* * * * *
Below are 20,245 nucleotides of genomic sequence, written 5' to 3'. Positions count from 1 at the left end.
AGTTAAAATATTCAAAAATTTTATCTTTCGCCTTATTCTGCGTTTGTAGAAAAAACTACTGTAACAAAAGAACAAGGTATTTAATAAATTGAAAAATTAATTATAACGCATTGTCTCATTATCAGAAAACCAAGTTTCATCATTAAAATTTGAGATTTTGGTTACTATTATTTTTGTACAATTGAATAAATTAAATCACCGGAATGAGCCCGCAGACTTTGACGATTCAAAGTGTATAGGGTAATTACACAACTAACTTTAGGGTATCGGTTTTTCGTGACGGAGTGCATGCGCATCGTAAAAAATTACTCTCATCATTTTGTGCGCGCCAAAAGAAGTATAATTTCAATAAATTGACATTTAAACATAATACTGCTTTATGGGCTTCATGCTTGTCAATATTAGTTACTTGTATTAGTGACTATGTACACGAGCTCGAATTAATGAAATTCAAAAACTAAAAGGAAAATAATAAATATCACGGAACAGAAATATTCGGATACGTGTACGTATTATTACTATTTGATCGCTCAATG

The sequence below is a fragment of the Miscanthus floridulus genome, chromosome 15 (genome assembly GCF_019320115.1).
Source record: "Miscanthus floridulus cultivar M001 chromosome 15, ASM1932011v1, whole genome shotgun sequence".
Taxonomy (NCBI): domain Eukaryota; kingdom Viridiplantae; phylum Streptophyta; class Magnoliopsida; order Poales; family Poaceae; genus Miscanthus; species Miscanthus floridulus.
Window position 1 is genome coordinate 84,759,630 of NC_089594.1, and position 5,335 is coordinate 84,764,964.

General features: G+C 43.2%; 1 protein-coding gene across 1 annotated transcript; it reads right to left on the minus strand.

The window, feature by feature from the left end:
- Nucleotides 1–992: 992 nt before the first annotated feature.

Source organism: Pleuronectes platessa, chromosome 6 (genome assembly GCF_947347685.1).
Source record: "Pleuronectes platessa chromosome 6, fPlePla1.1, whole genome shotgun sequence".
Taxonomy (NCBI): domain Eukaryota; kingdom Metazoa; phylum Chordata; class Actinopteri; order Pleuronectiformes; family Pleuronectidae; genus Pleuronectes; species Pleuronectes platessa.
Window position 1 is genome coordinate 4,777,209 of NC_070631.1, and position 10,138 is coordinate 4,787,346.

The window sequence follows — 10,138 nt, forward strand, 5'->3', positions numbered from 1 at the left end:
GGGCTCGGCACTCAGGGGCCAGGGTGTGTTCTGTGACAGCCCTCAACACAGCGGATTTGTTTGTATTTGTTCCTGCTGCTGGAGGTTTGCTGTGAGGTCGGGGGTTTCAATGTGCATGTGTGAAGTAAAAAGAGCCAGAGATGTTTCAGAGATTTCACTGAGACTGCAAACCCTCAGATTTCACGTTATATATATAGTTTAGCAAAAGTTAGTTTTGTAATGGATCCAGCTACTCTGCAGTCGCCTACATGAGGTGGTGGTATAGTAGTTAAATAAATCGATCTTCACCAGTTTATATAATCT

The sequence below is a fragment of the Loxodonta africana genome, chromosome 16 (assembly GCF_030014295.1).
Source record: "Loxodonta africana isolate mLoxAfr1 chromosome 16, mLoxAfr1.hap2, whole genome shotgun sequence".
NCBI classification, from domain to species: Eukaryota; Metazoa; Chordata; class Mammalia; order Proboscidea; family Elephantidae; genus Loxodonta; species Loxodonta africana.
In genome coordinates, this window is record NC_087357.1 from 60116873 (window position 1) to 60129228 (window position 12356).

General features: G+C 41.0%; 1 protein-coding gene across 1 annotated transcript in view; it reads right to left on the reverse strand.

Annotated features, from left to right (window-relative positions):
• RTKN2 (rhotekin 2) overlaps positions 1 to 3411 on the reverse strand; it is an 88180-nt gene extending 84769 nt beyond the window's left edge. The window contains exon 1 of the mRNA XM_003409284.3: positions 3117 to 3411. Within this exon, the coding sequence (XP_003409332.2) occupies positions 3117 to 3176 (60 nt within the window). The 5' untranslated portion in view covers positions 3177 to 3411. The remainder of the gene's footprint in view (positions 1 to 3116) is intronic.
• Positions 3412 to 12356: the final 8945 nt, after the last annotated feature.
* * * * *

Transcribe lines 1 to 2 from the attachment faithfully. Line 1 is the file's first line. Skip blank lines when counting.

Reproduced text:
Below are 20,245 nucleotides of genomic sequence, written 5' to 3'. Positions count from 1 at the left end.
AGTTAAAATATTCAAAAATTTTATCTTTCGCCTTATTCTGCGTTTGTAGAAAAAACTACTGTAACAAAAGAACAAGGTATTTAATAAATTGAAAAATTAATTATAACGCATTGTCTCATTATCAGAAAACCAAGTTTCATCATTAAAATTTGAGATTTTGGTTACTATTATTTTTGTACAATTGAATAAATTAAATCACCGGAATGAGCCCGCAGACTTTGACGATTCAAAGTGTATAGGGTAATTACACAACTAACTTTAGGGTATCGGTTTTTCGTGACGGAGTGCATGCGCATCGTAAAAAATTACTCTCATCATTTTGTGCGCGCCAAAAGAAGTATAATTTCAATAAATTGACATTTAAACATAATACTGCTTTATGGGCTTCATGCTTGTCAATATTAGTTACTTGTATTAGTGACTATGTACACGAGCTCGAATTAATGAAATTCAAAAACTAAAAGGAAAATAATAAATATCACGGAACAGAAATATTCGGATACGTGTACGTATTATTACTATTTGATCGCTCAATG